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McAfee Thursday issued its annual Virtual Criminology Report on current and emerging global cyber security trends, much of which reiterates what has been apparent for some time: there is a cold war taking place through the Internet with the help of malicious hackers.
The report, a collection of input from the FBI, NATO, the Serious Organised Crime Agency (SOCA) in England and experts from leading security groups and universities, covers three significant trends facing the Internet and world community, which are pretty much one in the same.
They are: an increase in international espionage, with "cyber cold war" becoming a reality; an increase in threats to personal data and online services; and an underground economy that equips criminals for cyber crime with increasingly sophisticated tools.
According to the London Times, the Pentagon logged more than 79,000 attempted intrusions in 2005, and about 1,300 were successful, including penetrating of computers for the Army's 101st and 82nd Airborne Divisions and the 4th Infantry Division. Chinese hackers have also intruded on the State Department's computers and the US Naval War College's network.
It has gotten to the point that President Bush said he would raise the issue with Chinese President Hu Jintao at the APEC Summit last September. China denied involvement even though security experts fairly conclusively traced the source of the attacks back to China. "I don't expect that governments will jump up and raise their hand and say 'yes it was us'," said Craig Schmugar, a threat research manager for McAfee's Avert Labs.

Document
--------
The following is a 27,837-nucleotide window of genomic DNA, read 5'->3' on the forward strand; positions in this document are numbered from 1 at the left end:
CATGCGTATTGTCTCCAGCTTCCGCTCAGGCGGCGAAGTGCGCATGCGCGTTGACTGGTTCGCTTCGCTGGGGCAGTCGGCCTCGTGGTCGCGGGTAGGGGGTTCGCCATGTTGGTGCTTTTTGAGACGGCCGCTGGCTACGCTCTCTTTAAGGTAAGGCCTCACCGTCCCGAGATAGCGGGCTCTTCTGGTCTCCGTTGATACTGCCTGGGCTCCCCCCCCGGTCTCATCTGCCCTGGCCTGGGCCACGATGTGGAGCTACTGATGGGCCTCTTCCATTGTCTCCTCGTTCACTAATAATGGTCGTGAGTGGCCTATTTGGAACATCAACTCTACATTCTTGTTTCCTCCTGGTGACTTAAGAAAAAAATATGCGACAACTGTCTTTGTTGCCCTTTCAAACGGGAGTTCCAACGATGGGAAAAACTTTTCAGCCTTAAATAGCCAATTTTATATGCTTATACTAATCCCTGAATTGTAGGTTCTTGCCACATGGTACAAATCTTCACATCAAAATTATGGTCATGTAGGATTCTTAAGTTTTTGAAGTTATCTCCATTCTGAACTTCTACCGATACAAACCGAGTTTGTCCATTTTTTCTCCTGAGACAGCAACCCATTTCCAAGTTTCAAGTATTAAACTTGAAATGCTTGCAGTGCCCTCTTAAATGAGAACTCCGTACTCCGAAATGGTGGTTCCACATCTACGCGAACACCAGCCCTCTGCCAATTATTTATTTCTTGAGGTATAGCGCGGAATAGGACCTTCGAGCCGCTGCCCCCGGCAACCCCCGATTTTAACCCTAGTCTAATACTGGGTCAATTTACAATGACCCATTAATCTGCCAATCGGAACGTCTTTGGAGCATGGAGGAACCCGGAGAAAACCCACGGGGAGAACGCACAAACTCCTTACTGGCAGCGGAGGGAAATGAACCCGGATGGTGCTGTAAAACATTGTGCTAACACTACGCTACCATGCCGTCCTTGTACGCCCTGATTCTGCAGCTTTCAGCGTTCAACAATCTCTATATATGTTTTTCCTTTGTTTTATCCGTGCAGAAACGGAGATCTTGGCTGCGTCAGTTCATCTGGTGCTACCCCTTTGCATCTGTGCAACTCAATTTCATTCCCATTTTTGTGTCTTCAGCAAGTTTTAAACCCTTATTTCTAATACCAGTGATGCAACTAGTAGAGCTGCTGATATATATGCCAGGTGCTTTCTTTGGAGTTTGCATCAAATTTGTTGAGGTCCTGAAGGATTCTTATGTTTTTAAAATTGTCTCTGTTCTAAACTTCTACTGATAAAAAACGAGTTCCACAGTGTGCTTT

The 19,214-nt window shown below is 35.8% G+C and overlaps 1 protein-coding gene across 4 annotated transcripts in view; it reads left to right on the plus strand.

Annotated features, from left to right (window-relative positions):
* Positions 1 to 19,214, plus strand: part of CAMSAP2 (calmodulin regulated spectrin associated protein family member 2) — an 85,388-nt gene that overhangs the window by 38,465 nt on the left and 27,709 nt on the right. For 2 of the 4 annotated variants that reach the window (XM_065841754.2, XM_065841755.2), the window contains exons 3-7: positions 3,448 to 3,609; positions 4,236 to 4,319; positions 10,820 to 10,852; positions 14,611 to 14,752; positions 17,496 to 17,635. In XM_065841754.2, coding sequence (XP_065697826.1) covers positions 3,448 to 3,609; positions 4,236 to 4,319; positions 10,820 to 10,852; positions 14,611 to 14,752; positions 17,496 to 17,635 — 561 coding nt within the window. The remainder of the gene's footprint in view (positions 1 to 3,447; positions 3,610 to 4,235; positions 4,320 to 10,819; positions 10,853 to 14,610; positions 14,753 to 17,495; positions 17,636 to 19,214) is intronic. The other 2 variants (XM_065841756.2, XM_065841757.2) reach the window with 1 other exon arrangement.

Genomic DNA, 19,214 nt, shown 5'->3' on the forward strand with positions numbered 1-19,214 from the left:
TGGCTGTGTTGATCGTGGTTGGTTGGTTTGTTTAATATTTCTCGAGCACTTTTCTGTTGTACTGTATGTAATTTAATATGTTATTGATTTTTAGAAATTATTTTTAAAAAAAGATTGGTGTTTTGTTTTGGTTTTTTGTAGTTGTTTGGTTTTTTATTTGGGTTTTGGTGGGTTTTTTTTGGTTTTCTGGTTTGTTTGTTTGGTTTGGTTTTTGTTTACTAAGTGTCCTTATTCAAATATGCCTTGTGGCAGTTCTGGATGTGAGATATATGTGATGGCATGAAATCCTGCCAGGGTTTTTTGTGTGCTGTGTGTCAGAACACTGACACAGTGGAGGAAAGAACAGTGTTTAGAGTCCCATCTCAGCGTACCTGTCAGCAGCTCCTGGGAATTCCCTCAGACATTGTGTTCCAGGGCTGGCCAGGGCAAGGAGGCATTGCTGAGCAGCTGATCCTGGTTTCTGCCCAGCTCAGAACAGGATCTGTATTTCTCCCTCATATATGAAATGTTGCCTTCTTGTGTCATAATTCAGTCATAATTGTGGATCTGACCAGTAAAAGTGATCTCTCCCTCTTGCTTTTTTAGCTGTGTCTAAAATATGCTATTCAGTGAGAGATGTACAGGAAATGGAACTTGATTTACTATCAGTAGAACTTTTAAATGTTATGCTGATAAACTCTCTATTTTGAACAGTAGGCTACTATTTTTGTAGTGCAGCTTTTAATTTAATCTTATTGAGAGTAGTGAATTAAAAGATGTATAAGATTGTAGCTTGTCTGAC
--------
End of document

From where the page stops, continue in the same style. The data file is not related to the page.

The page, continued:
But despite Bush's comments to Hu and an urgent warning to Congress from the US-China Economic and Security Review Commission about the Chinese threat to American systems, it seems to take a lot to get some attention on the problem. "Some of these attacks aren't a priority, due to a lack of resources. Unfortunately, it's going to get worse before they finally put some muscle behind it," said Schmugar.
The second issue is the increasing sophistication of threats. "It's hard not to notice that," noted Schmugar. "The Storm worm will be a poster child to other malware authors." Storm was a particularly nasty worm that has been very hard to eradicate because it is so complex and sophisticated and its method of replication is so hard to stop.
Part of the problem is cyber criminals now have access to the equivalent of a software development kit to build their malware, meaning even a beginner can now make a fairly dangerous piece of malware.
Schmuger also said there is an increase in the sophistication of attacks. Whereas before malware was hidden in an out of the way location easily blocked by security software and gateways, now there is an increase in compromised reputable sites, either through ad sites or cross site scripting.